Yizumi-HPM introduces presses, linear robots

Sept. 12, 2019
Three new series of injection molding machines and a full line of linear robots will take center stage at Yizumi-HPM's open house.
Three new series of injection molding machines and a full line of linear robots will take center stage when Yizumi-HPM Corp. throws open its doors for an open house at its technical center on Oct. 30 in Iberia, Ohio.


The company’s new FF-N series of servo-electric presses includes seven new models with clamping forces ranging from 135 tons to 500 tons and shot sizes ranging from 2 ounces to 80 ounces. All machines include a small, fully integrated servo-hydraulic power pack to manage mold cores, ejectors and mold carriage movements.

“Our FE series went up to 290 tons, so the FF-N series will expand our offering through 500 tons, and it will have an integrated servo-hydraulic power unit for core and ejector operation,” said Bill Duff, GM of sales and marketing for Yizumi- HPM. “About 90 percent of our customers who buy our electric machines are asking for a power unit to power the cores. It is a separate piece that we put on or next to the machine to operate the cores.”

The FF-N-series power unit consists of a servo-motor drive and a gear pump.

“It is an on-demand system, so it doesn’t waste energy,” Duff said. “It provides the right amount of oil needed to set or pull the core or do the eject function.”

The FF-N series targets applications that require high levels of repeatability and a faster motion to run the clamp and injection unit simultaneously, he said.

“You can run the screw as you open and close the clamp to reduce the cycle time,” Duff said. “We refer to this as overlapping the cycle. The part’s wall thickness dictates if you can do that.”

Machines in the series operate at high speeds and manufacture parts, such as medical devices, that require thin walls.

It injects at close to 500mm per second, which is a high-speed fill; it has a new-design clamp module, which is a negative-angle clamp; there are no tie-bar bushings; and it runs on linear guides,” he said. “The clamp is a lot faster than our previous models, so the open-and-close speeds are much quicker, which also improves cycle time.”


The PAC-K-N series for packaging consists of models with clamping forces of 275 tons, 385 tons and 500 tons. The machines can handle shot sizes from 7 ounces to 24 ounces. All the models deliver injection speeds of up to 23 inches per second.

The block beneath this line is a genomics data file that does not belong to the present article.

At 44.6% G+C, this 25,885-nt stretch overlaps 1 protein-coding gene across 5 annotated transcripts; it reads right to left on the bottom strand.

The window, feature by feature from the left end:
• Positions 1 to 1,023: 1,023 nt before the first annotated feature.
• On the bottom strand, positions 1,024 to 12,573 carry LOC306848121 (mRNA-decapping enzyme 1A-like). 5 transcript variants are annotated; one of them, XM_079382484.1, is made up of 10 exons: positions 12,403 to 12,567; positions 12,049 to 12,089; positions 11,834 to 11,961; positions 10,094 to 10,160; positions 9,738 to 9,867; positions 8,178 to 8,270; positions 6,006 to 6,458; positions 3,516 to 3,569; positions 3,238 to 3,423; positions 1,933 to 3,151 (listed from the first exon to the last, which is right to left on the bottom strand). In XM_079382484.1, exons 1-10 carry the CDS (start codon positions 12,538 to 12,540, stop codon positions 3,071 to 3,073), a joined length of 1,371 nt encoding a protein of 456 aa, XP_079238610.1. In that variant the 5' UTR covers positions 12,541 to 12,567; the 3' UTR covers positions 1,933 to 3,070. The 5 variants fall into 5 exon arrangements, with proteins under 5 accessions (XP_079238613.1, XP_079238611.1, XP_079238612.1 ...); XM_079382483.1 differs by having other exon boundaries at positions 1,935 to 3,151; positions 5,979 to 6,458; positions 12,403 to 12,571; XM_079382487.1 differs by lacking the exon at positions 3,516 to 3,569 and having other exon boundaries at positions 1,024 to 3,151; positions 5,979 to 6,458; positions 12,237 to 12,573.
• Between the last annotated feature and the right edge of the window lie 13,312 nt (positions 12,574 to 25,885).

The servo-hydraulic machines feature Keba control systems and high-speed clamping units that use a negative-angle toggle with linear bearing guides. They also have ultra-rigid platens for minimal deflection and high-response servo-pump proportional-valve hydraulic systems for precise control. They have no tie-bar bushings.

“These machines will let us enter into the packaging market in North America,” Duff said. “They are designed for thin-wall packaging, such as containers for yogurt, cottage cheese and butter. We teamed up with an automation company that does in-mold labeling, so we can do the automation also.”

Customers in this segment of the food packaging industry want a multi-functional machine, he said.

“They want a machine that can do automation and the packaging,” Duff said. “They want a system with a robot and in-mold labeling, so, when it comes out of the machine, it is ready to be filled.”


The DP-N Multi-Pro series of two-platen machines can mold multi-material parts with a wide variety of possible material combinations. Different injection units can be combined to inject different materials.

“The Multi-Pro is our term for multi-material machinery, where the material refers to the resin,” Duff said. “It is also known as multi-shot or multi-color. It has multiple injection units. One primary injection unit does a substrate, and a secondary unit will overmold that.”

These machines manufacture products that feature both hard and soft features, such as drill handles, toothbrushes and automotive lenses.

“There are lots of applications for this, and many of them are in the automotive sector,” Duff said. “We won’t hold inventory on this machine. It will be a custom-built product, due to all the combinations of injection units and barrel screws that can be configured.”

As an option, machines can be configured with a turntable. Using servo-direct control, the servo-electric-driven turntable rotates quickly, smoothly and accurately, with a repeatability to within 0.005 degree.


The company’s new, full line of Cartesian robots and pickers, including high-speed and dual-arm robots, will be available as options on all Yizumi-HPM injection molding machines in North America. The line includes 10 models and can be used with injection molding machines with clamping forces ranging from 50 tons to 3,500 tons.

“The YR series was introduced in Asia by our parent company a couple of years ago,” Duff said. “They refined and redesigned it to meet the CE and ANSI North American safety standards. We will be able to offer what we call a five-axis robot on any of our machines. Each axis has its own servo drive and motor that continually monitors position, forces and speed. Some robot manufacturers share a drive, but we don’t.”

All the robots use a fully closed-loop control system designed to ensure the accuracy and reliability of movements. They feature intuitive free programming, which allows operators to move an axis by hand to a point and enter that value as a data point of entry, Duff said. A color touch screen with a multi-language menu interface is standard.

“If one of our customers likes the robot and has other branded machines and needs a robot for those machines, we will supply them,” Duff said. “This is being introduced as a complement to our machines, and we will go from there.”

Bruce Adams, senior staff reporter

[email protected]


Yizumi-HPM Corp.  Iberia, Ohio, 740-382-5600